What do you say we settle this thing with a friendly game of beer pong?
History will record that the Democratic primary campaign descended into full pander-a-thon mode somewhere in Pennsylvania, around the time that one millionaire senator took a shot of Crown Royal and another (having polished off a Yuengling and gone gutter surfing at a bowling alley) made fun of her for it.
It's silly season, but behind this fight over who's the real man (or woman) is a battle for an authenticity that has -- for various reasons -- eluded both Democrats to this point in the race.
Sen. Hillary Rodham Clinton -- trailing in the race -- needed a game-changer, and her campaign (rightly) thinks that every day consumed by the "bitter" remarks is a day where Sen. Barack Obama is on the defensive.
Clinton, D-N.Y., is pushing for another such day now, with a TV ad that quotes "real" Pennsylvanians in specific denunciations of Obama. This is piling on: "I was very insulted by Barack Obama. . . . It just shows how out of touch Barack Obama is. . . . The good people of Pennsylvania deserve a lot better than what Barack Obama said."
(Remember the quaint old days where they dared not speak each other's names in advertisements? Neither do we.)
If Clinton is overplaying her hand, it's probably because it's the first time she's gotten decent cards in a while. It just might be that a line has been crossed, signaling a free-for-all that will make a drinking contest look tame.
"The Democratic campaign was awash in booze -- and boos -- Monday as Barack Obama fought to get past his clumsy remarks about small-town America -- and polling suggested he was," Michael Saul and Michael McAuliff write in the New York Daily News.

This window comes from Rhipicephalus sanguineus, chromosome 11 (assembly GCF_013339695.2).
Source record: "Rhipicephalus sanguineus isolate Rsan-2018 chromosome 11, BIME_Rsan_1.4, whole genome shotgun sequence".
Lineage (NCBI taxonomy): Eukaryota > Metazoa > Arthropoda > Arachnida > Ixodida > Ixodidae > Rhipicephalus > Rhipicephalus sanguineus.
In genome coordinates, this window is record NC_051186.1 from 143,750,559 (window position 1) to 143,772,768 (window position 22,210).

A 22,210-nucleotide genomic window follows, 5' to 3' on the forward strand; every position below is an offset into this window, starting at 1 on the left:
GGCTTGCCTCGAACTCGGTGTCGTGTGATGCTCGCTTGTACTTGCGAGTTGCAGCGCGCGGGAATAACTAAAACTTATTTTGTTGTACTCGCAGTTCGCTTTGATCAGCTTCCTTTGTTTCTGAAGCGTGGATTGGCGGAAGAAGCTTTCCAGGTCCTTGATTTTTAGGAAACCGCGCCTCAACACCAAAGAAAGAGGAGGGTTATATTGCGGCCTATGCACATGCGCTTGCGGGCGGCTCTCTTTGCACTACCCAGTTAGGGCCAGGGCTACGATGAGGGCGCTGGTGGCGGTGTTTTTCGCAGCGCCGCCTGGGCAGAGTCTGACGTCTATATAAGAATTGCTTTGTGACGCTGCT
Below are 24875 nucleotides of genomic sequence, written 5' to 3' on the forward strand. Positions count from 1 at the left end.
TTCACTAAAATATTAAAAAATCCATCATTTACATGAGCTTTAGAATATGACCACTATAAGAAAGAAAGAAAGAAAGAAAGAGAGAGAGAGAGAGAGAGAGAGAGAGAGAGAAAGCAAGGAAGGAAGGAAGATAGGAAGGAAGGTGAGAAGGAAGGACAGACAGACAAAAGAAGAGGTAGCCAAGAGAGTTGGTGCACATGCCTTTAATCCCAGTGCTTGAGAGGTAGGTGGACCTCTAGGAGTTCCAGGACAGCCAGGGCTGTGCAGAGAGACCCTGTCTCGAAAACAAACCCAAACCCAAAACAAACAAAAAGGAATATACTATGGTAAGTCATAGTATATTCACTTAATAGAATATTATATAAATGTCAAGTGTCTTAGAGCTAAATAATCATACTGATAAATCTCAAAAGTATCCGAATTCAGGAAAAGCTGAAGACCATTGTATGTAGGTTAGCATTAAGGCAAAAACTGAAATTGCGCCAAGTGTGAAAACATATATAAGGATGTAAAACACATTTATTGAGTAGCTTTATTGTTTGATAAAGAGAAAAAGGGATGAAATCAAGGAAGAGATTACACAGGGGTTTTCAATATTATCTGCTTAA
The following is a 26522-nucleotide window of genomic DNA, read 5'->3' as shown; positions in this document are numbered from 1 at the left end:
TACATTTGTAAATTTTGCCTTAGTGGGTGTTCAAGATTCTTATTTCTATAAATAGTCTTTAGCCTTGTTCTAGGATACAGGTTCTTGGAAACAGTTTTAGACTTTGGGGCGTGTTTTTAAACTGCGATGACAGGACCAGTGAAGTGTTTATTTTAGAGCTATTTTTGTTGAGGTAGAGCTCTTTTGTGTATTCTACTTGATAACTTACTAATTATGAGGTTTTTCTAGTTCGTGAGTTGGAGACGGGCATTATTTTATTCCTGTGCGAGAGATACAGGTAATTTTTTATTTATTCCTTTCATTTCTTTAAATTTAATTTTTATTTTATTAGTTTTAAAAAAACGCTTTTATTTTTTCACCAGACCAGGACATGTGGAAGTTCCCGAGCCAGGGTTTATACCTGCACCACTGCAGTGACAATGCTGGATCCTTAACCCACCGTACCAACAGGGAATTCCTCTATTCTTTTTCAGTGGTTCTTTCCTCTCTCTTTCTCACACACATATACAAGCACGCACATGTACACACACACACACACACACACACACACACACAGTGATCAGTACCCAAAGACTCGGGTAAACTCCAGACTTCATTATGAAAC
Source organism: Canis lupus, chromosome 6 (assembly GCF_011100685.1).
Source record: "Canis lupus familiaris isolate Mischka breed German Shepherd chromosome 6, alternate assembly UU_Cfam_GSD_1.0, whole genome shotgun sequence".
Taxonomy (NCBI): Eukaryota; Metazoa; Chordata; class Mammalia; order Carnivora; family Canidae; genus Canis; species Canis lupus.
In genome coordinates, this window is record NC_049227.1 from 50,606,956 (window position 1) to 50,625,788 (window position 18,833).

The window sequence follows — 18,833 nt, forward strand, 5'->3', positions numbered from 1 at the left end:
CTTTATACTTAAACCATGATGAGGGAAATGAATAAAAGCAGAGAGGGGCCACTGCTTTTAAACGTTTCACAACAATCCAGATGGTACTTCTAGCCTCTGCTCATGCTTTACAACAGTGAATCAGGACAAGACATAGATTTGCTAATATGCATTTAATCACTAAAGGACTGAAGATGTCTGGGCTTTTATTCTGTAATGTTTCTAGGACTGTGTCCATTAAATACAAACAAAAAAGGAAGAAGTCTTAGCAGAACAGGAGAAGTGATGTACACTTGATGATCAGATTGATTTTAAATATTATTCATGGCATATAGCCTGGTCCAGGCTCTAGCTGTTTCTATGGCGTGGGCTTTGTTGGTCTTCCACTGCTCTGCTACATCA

Indeed, the first polling glimpse suggests that the storyline hasn't taken hold. The Quinnipiac University poll out Tuesday morning has the race at 50-44 Clinton over Obama -- just where it was a week ago (and with essentially no change in Obama's favorability rating, despite the saturation coverage).
Per the poll, "26 percent of Clinton supporters would switch to Arizona Sen. John McCain, the Republican, in November if Obama were the Democratic nominee. Nineteen percent of Obama backers would switch to McCain if Clinton were the Democratic nominee."
Still, the race has moved since last week -- just maybe in Clinton's direction (though this whole exercise is still likely to be too little too late).
"The dust-up over Sen. Barack Obama's remarks about rural America is forcing both Democratic candidates to talk about guns, abortion and family values -- issues that don't win them many votes among the social conservatives they are trying hard to court in the Rust Belt, South and West," Nick Timiraos and Amy Chozick write in The Wall Street Journal.
"Sen. Obama has tried to reframe the conversation by defending his claim that Americans are bitter and frustrated, but Sen. Clinton has used his assertion that Americans 'cling to guns or religion' to trumpet her own credentials as a friend of hunters and sportsmen."